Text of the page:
New Breaking Bad Computer Ransomware

'Breaking Bad'. (Image: Breaking Bad/ Facebook)
'Breaking Bad'. (Image: Breaking Bad/ Facebook)

Researchers at Symantec have identified a new CryptoLocker ransomware as Trojan.Cryptolocker.S. This new ransomware is targeting people in Australia; it will encrypt images, videos, documents, and more on victims’ computers. It then demands up to AU$1,000 (US$795) to decrypt the files it infects.

The criminals that are behind the malware are clearly fans of Vince Gilligan’s hit show Breaking Bad, as the message that greets their victims uses the logo “Los Pollos Hermanos“, the chain of fast-food fried chicken restaurants run by Gus Fring.

Cyber security for small business: Dealing with CryptoLocker and ransomware:–ffw8

“On analysis, we discovered that the theme used in this attack was styled around the now infamous TV show Breaking Bad.”

The email address that is connected to the ransom demand also mentions “the one who knocks,” which is a reference to a line from Breaking Bad‘s main character Walter White. Symantec said the malicious software comes from a zipped archive that is using the name of a courier firm in its file name and includes the file “PENALTY.VBS.”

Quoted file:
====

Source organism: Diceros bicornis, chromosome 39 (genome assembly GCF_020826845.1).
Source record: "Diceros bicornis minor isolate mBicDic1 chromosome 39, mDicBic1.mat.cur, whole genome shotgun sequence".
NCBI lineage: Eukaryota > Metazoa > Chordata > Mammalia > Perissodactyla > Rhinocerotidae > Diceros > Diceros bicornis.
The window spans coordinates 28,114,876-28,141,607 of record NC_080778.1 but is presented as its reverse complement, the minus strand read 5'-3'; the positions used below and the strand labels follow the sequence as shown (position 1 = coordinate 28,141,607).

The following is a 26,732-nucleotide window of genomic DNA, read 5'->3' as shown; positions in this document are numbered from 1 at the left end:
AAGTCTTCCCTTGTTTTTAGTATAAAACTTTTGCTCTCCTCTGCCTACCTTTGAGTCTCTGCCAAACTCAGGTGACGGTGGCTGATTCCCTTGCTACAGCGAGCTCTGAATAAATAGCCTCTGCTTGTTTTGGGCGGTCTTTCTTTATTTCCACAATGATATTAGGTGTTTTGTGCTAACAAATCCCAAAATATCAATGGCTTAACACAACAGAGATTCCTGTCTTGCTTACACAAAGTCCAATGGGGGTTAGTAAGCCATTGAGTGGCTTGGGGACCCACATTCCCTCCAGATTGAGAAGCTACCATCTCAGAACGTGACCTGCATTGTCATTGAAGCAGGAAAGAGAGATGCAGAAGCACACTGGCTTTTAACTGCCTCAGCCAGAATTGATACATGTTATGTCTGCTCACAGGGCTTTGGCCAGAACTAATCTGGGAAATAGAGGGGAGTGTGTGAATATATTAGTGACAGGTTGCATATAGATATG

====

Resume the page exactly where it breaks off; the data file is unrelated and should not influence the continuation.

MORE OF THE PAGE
Watch a CryptoLocker in action:

That file then downloads the ransomware, and then opens a legitimate PDF file that tricks people into thinking the initial archive was OK. The software then targets files like commonly used word documents, images, spreadsheets, and songs, to name a few.

The criminals have linked their demands to a video tutorial showing how to obtain Bitcoins, which is a digital currency. This is how they want you to pay the ransom, as it is hard to trace who has received the currency.

After you have paid them, they will then provide a key to unlock your information.

ABC wrote on its website that an IT consultant in NSW, Peter Saville, said ransomware was becoming an increasingly common type of threat to computer users. “It is a fairly common scenario now. They can encrypt any of your personal details.” Mr Saville went on to say that the virus depended on a level of human interaction, so if people did not click on the suspect folders, they would not be affected by the threat. People should ensure they regularly backed up important information.

In 2012, cyber criminals using a type of ransomware demanded a Gold Coast medical center pay $4,000 to decrypt sensitive information held on a server.

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